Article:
Jones Beach State Park, over the much longer period from 1830 to 2000, appears to have widened more evenly. Both its eastern and western ends expanded into the Atlantic by about the same 219 yards, the USGS maps show.

Yet, a shorter time frame paints a starkly different picture, likely revealing Fire Island Inlet jetty’s impact. From 1947 to 2000, the east end of Jones Beach State Park narrowed by 88 yards, the maps show.

“Sand that would have been feeding Jones Beach before 1947 now is being caught by the jetty; to a certain extent that might be exacerbating the 80 meters of erosion,” said Lentz, using the metric equivalent of 88 yards.

“It appears to be a more localized issue, which is why you have some accretion downdrift,” she added. Downdrift is the net longshore transport of sand. In 1975, Field 9, the park’s easternmost lot, was closed because of erosion. Nearby Field 6 now is often the most popular spot to park as the walk to the sea is much shorter than from western lots.

During the same 1947-2000 period, the western end of Jones Beach widened by 252 yards, the maps show.

The jetty also appears to be accelerating Gilgo’s erosion in the east.

“Democrat Point, that little point of land on the westernmost tip of Robert Moses, that sand should be moving over … to the Gilgo area and to Jones Beach,” Hein said.

“It should be going across the inlet. It’s not; it’s stopping,” he said.

For decades, scientists have studied the role of Long Island’s barrier islands and how to preserve them, from continuing to spend countless millions of dollars dredging inlets and replacing sand on beaches to spending much more installing enormously expensive floodgates at Fire Island Inlet in the west and Moriches Inlet in the east.

A novel approach, explored by Army Corps experts Nicholas C. Kraus and John F. Tavolaro, who joined Florida Tech professor Gary. A. Zarillo in a 2003 report, is moving the Fire Island Inlet back to its 19th century location, six miles east.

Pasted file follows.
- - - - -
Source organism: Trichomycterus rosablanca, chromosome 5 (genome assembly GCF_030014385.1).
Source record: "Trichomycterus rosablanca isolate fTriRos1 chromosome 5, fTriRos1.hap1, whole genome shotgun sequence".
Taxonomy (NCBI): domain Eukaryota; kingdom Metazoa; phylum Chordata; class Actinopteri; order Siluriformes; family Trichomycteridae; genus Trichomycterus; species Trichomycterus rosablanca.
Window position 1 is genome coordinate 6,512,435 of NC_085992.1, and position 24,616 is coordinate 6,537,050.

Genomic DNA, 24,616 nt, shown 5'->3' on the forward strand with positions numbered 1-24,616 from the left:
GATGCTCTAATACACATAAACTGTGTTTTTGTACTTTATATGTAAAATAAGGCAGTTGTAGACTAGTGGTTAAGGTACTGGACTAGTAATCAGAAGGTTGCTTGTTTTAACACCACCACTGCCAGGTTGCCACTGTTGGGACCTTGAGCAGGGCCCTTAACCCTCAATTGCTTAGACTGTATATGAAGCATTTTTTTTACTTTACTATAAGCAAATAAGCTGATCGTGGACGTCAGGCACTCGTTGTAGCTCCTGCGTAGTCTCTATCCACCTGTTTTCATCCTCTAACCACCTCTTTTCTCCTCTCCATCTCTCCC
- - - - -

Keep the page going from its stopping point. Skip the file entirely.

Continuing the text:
Returning the inlet to its original site by digging a new channel in the barrier island would boost the flow of water in and out of the Great South Bay and increase sand shoals in the inlet, the report said. Abandoning the current inlet would free sand to flow to western beaches, such as Gilgo, for half a century to a century, the report said. Oak Beach would be shielded, and the relocated jetty “would impound sediment, gradually building the width of the fragile beaches of Fire Island located to the east,” the report said, though it added further study of “potentially unacceptable negative consequences” — such as the risk of higher storm surges — needs to be analyzed.

Geologists say that over the next decades society likely will have to decide whether, how and at what potentially astronomical cost coastal areas should be shielded as the climate warms, storms intensify and the seas rise. Whether or how long federal taxpayers will continue to pay for the protections needed so that people can live by the water — either in vacation or permanent homes — is unknown. Some scientists say that in the future society likely will only be able to shield urban areas, such as Coney Island, or New York City's major airports.

“People really are the wild card when it comes to coastal management,” Lentz said.

For now, the Fire Island jetty is preventing sand from growing the island to the west.

“Regarding how far west Fire Island can grow: probably not too much farther than it is now since maintenance of the inlet channel will almost certainly prevent the island from growing much more, even though there is clearly net east-to-west longshore sediment transport,” Andy Coburn, associate director, Program for the Study of Developed Shorelines at Western Carolina University, said by email.

Over time, however, the jetty’s impact has lessened. Coburn said: “Although the jetty has clearly slowed expansion of the island to the west, it doesn’t look like it has much sediment trapping ability left since there isn’t much of the jetty sticking out at the ocean end, and sand seems to be getting around it.”

If dredging were stopped at the Fire Island Inlet, the barrier island likely would resume growing west, geologists say, though any extra shelter for the mainland could be limited.

“Considering the eastern end of Jones Beach Island is north of the west end of Fire Island, I don’t see how any extension of Fire Island will provide any additional degree of protection to the mainland,” Coburn said.